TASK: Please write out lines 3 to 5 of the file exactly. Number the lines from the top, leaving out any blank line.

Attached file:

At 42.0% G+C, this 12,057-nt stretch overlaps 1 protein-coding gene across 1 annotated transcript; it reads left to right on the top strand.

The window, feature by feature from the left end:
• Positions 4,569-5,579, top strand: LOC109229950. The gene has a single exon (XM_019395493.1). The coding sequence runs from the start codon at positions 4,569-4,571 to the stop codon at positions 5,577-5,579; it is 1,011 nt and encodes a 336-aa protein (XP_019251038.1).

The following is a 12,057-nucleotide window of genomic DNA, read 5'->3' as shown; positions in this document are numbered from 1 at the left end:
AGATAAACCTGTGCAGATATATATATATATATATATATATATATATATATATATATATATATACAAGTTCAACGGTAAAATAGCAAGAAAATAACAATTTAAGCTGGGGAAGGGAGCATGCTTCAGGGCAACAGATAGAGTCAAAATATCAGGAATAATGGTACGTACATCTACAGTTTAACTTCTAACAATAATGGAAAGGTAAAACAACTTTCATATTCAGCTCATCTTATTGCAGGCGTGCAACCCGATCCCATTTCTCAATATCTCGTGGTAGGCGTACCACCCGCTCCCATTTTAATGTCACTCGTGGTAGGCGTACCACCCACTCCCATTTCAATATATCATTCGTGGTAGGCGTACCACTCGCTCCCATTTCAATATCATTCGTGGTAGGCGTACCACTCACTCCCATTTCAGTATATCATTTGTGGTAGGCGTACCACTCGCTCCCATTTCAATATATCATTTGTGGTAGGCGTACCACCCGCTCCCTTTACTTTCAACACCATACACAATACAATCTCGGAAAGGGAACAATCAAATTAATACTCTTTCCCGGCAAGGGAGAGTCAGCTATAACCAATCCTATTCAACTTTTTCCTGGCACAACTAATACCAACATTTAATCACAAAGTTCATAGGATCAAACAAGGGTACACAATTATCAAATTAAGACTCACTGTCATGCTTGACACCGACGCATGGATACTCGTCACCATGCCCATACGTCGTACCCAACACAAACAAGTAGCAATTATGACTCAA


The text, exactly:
• Positions 4,569-5,579, top strand: LOC109229950. The gene has a single exon (XM_019395493.1). The coding sequence runs from the start codon at positions 4,569-4,571 to the stop codon at positions 5,577-5,579; it is 1,011 nt and encodes a 336-aa protein (XP_019251038.1).

The following is a 12,057-nucleotide window of genomic DNA, read 5'->3' as shown; positions in this document are numbered from 1 at the left end:
AGATAAACCTGTGCAGATATATATATATATATATATATATATATATATATATATATATATATACAAGTTCAACGGTAAAATAGCAAGAAAATAACAATTTAAGCTGGGGAAGGGAGCATGCTTCAGGGCAACAGATAGAGTCAAAATATCAGGAATAATGGTACGTACATCTACAGTTTAACTTCTAACAATAATGGAAAGGTAAAACAACTTTCATATTCAGCTCATCTTATTGCAGGCGTGCAACCCGATCCCATTTCTCAATATCTCGTGGTAGGCGTACCACCCGCTCCCATTTTAATGTCACTCGTGGTAGGCGTACCACCCACTCCCATTTCAATATATCATTCGTGGTAGGCGTACCACTCGCTCCCATTTCAATATCATTCGTGGTAGGCGTACCACTCACTCCCATTTCAGTATATCATTTGTGGTAGGCGTACCACTCGCTCCCATTTCAATATATCATTTGTGGTAGGCGTACCACCCGCTCCCTTTACTTTCAACACCATACACAATACAATCTCGGAAAGGGAACAATCAAATTAATACTCTTTCCCGGCAAGGGAGAGTCAGCTATAACCAATCCTATTCAACTTTTTCCTGGCACAACTAATACCAACATTTAATCACAAAGTTCATAGGATCAAACAAGGGTACACAATTATCAAATTAAGACTCACTGTCATGCTTGACACCGACGCATGGATACTCGTCACCATGCCCATACGTCGTACCCAACACAAACAAGTAGCAATTATGACTCAA